uphold his view. Otherwise, every time a defendant loses, attorney's fees would follow as a matter of course.
Under the article above cited, even a clearly untenable defense would be no ground for awarding attorney's fees
unless it amounted to "gross and evident bad faith."

Plaintiff's attorneys attempt to sustain the award on the ground of defendant's refusal to accept her offer, before
the suit, to take P5,000 in full settlement of her claim. We do not think this is tenable, defendant's attitude being
merely a consequence of his line of defense, which though erroneous does not amount to "gross and evident bad
faith." For one thing, there is a point raised by defendant, which so far as we are informed, has not been directly
passed upon in this jurisdiction: the notes contained no express promise to pay a definite amount.

There being no circumstance making it reasonable and just to require defendant to pay attorney's fees, the last
assignment of error must be upheld.

Wherefore, in view of the foregoing considerations, the appealed decision is affirmed, except as to the attorney's
fees which are hereby disapproved. So ordered.

Montemayor, Reyes, A., Bautista Angelo, Labrador, Concepcion, Reyes, J.B.L. Endencia and Felix, JJ., concur.

[G.R. No. 113236. March 5, 2001]

FIRESTONE TIRE & RUBBER COMPANY OF THE PHILIPPINES, petitioner, vs., COURT OF
APPEALS and LUZON DEVELOPMENT BANK, respondents.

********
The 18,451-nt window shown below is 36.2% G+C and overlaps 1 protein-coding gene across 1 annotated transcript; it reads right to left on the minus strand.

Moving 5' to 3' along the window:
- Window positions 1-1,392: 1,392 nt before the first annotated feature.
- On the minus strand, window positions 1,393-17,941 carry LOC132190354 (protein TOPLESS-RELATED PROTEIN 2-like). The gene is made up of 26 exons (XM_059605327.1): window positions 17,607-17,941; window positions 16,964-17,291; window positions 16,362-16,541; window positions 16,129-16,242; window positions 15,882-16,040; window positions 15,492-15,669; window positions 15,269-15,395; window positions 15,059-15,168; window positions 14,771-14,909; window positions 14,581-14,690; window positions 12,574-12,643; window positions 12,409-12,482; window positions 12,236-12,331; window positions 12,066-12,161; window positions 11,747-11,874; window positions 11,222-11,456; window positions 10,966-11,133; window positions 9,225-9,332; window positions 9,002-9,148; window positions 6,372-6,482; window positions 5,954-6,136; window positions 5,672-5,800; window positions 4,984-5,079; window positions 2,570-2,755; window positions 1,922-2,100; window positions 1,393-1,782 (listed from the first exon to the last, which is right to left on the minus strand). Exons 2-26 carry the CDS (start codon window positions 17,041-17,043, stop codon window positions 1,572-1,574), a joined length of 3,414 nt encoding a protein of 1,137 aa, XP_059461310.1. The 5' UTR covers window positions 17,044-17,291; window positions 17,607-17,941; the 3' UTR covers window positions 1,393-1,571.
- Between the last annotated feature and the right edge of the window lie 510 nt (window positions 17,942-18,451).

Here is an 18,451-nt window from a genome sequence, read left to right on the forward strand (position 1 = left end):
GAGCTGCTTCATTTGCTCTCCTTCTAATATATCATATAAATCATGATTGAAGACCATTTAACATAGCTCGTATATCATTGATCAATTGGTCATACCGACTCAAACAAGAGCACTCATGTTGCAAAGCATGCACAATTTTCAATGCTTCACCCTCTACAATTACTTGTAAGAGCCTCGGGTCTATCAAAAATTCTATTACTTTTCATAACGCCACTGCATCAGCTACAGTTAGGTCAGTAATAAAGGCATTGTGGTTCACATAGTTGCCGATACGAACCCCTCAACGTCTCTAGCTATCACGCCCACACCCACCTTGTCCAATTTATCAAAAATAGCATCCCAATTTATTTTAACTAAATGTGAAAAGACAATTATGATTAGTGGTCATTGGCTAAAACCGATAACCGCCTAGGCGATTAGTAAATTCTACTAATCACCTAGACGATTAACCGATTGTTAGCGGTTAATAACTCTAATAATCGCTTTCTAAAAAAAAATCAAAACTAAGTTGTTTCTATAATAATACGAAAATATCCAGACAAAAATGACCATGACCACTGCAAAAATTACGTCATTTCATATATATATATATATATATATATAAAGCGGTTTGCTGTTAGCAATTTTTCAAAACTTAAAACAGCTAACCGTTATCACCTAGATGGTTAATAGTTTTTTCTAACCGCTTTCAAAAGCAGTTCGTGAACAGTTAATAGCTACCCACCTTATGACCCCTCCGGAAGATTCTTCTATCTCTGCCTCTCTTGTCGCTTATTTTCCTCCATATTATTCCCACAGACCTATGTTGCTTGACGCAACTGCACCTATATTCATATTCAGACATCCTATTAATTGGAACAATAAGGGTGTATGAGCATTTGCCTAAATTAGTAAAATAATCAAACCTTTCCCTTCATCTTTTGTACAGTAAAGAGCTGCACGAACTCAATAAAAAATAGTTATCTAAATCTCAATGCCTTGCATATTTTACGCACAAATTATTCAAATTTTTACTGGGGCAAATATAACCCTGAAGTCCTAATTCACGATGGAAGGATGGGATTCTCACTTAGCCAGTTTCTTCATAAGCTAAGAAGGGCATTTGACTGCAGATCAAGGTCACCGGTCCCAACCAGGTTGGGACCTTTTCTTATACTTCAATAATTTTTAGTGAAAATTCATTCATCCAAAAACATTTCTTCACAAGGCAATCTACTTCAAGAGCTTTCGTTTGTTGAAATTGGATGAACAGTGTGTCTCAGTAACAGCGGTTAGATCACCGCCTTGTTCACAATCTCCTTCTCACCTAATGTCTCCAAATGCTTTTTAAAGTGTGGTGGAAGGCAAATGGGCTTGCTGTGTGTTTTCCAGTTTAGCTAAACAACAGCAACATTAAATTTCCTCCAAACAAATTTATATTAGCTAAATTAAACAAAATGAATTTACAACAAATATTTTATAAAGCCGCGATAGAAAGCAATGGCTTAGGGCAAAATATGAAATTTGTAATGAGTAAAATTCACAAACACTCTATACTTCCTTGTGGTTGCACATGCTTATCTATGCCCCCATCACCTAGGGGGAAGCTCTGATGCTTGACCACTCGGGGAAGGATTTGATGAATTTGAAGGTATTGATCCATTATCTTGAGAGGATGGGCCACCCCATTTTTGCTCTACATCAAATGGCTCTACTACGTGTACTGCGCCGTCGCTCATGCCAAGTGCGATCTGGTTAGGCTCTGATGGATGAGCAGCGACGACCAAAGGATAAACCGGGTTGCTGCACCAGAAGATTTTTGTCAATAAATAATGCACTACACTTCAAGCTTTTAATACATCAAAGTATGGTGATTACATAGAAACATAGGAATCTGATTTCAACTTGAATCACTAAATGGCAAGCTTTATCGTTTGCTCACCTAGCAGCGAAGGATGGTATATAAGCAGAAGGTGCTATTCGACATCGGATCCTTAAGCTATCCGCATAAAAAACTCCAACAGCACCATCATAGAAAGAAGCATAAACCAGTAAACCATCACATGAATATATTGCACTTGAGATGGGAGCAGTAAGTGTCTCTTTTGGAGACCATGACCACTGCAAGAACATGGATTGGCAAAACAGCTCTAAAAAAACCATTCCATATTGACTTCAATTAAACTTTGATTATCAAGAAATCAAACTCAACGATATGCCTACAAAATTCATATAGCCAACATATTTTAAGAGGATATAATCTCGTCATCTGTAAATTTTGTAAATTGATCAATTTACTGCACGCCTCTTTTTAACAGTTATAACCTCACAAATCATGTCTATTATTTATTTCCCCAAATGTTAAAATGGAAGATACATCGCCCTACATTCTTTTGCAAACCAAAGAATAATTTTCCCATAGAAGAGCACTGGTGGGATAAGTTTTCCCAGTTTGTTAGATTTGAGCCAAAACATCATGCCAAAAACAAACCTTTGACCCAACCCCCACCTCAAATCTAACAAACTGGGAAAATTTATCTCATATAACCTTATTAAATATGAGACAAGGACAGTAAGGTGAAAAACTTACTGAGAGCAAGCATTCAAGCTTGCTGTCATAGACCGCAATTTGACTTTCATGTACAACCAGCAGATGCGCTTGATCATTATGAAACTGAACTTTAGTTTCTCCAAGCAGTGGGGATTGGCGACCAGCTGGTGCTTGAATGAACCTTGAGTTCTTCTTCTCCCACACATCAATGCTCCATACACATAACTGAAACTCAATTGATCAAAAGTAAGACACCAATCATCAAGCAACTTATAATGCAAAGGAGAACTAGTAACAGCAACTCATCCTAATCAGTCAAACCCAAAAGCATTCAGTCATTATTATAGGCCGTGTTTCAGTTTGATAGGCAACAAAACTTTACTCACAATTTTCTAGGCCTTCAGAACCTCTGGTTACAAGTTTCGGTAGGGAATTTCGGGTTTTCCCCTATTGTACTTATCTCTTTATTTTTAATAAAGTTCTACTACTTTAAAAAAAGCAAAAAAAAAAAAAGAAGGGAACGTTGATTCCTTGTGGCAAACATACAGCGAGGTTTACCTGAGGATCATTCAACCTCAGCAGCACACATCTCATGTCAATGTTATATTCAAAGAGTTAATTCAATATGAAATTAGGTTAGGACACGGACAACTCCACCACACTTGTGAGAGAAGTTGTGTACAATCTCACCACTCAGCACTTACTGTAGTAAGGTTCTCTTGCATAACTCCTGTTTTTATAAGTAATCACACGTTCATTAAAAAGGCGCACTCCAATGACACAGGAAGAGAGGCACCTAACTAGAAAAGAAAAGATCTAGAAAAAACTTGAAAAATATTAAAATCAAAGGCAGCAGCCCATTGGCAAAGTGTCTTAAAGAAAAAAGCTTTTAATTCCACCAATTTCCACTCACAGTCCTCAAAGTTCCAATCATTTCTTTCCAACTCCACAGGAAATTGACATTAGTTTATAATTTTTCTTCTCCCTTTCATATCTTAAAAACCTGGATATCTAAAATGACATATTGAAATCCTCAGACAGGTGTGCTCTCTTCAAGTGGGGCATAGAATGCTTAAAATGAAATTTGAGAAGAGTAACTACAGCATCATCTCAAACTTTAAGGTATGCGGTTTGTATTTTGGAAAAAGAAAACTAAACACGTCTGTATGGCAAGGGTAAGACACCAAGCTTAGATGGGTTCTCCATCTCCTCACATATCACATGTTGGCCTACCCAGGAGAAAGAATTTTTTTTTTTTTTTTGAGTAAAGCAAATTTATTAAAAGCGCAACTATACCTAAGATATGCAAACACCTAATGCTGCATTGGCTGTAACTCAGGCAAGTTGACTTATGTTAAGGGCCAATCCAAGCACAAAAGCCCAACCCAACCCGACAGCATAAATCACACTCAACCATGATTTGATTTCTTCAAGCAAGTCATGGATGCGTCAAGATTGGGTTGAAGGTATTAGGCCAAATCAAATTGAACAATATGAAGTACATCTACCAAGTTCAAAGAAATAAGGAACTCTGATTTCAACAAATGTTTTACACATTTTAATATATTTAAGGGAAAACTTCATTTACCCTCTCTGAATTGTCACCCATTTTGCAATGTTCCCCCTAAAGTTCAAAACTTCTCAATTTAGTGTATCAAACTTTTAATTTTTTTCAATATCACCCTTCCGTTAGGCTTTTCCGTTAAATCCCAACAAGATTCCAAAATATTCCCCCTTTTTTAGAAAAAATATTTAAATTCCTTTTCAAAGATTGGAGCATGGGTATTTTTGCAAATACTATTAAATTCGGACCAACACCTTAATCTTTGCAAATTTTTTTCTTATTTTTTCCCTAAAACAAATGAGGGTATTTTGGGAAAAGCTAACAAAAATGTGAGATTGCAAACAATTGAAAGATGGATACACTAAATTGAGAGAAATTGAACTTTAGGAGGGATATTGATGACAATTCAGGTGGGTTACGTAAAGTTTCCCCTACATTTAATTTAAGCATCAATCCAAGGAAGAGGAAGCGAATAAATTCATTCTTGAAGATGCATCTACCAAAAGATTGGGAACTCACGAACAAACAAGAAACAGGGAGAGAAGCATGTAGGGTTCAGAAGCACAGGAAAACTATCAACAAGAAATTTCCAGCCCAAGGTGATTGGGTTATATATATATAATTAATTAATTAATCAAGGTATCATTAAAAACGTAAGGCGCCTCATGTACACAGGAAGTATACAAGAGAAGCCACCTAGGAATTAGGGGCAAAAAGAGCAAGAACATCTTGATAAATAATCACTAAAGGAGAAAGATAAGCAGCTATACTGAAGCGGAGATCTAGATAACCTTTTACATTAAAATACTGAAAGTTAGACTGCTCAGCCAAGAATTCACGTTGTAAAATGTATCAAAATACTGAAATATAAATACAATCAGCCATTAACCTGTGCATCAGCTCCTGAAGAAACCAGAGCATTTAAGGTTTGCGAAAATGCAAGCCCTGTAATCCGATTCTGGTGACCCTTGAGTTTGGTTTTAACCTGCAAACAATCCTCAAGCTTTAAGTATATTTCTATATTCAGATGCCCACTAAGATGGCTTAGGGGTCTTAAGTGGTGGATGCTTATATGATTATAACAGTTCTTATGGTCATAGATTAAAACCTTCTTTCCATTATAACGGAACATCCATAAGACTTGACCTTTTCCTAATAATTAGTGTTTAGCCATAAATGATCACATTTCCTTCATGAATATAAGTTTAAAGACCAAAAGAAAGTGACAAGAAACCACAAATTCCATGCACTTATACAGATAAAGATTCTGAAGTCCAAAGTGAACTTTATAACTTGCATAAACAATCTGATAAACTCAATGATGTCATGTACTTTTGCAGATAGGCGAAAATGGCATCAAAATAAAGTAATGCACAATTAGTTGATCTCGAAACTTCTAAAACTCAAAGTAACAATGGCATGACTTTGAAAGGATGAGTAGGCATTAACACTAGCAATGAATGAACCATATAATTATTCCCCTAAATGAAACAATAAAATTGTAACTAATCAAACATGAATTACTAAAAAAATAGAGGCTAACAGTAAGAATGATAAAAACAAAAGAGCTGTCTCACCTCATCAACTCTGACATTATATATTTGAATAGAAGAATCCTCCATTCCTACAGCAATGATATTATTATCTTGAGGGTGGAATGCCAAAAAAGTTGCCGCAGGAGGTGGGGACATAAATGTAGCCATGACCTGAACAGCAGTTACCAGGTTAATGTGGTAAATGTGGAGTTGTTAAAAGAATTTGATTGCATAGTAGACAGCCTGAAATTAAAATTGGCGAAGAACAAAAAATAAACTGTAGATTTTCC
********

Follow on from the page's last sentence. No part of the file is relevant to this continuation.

DECISION

QUISUMBING, J.:

This petition assails the decision[1] dated December 29, 1993 of the Court of Appeals in CA-G.R. CV No.
29546, which affirmed the judgment[2] of the Regional Trial Court of Pasay City, Branch 113 in Civil Case No.
PQ-7854-P, dismissing Firestones complaint for damages.

The facts of this case, adopted by the CA and based on findings by the trial court, are as follows:
[D]efendant is a banking corporation. It operates under a certificate of authority issued by the Central Bank of
the Philippines, and among its activities, accepts savings and time deposits. Said defendant had as one of its
client-depositors the Fojas-Arca Enterprises Company (Fojas-Arca for brevity). Fojas-Arca maintaining a
special savings account with the defendant, the latter authorized and allowed withdrawals of funds therefrom
through the medium of special withdrawal slips. These are supplied by the defendant to Fojas-Arca.

In January 1978, plaintiff and Fojas-Arca entered into a Franchised Dealership Agreement (Exh. B) whereby
Fojas-Arca has the privilege to purchase on credit and sell plaintiffs products.

On January 14, 1978 up to May 15, 1978. Pursuant to the aforesaid Agreement, Fojas-Arca purchased on credit
Firestone products from plaintiff with a total amount of P4,896,000.00. In payment of these purchases, Fojas-
Arca delivered to plaintiff six (6) special withdrawal slips drawn upon the defendant. In turn, these were
deposited by the plaintiff with its current account with the Citibank. All of them were honored and paid by the
defendant. This singular circumstance made plaintiff believe [sic] and relied [sic] on the fact that the succeeding
special withdrawal slips drawn upon the defendant would be equally sufficiently funded. Relying on such
confidence and belief and as a direct consequence thereof, plaintiff extended to Fojas-Arca other purchases on
credit of its products.

On the following dates Fojas-Arca purchased Firestone products on credit (Exh. M, I, J, K) and delivered to
plaintiff the corresponding special withdrawal slips in payment thereof drawn upon the defendant, to wit:

DATE WITHDRAWAL AMOUNT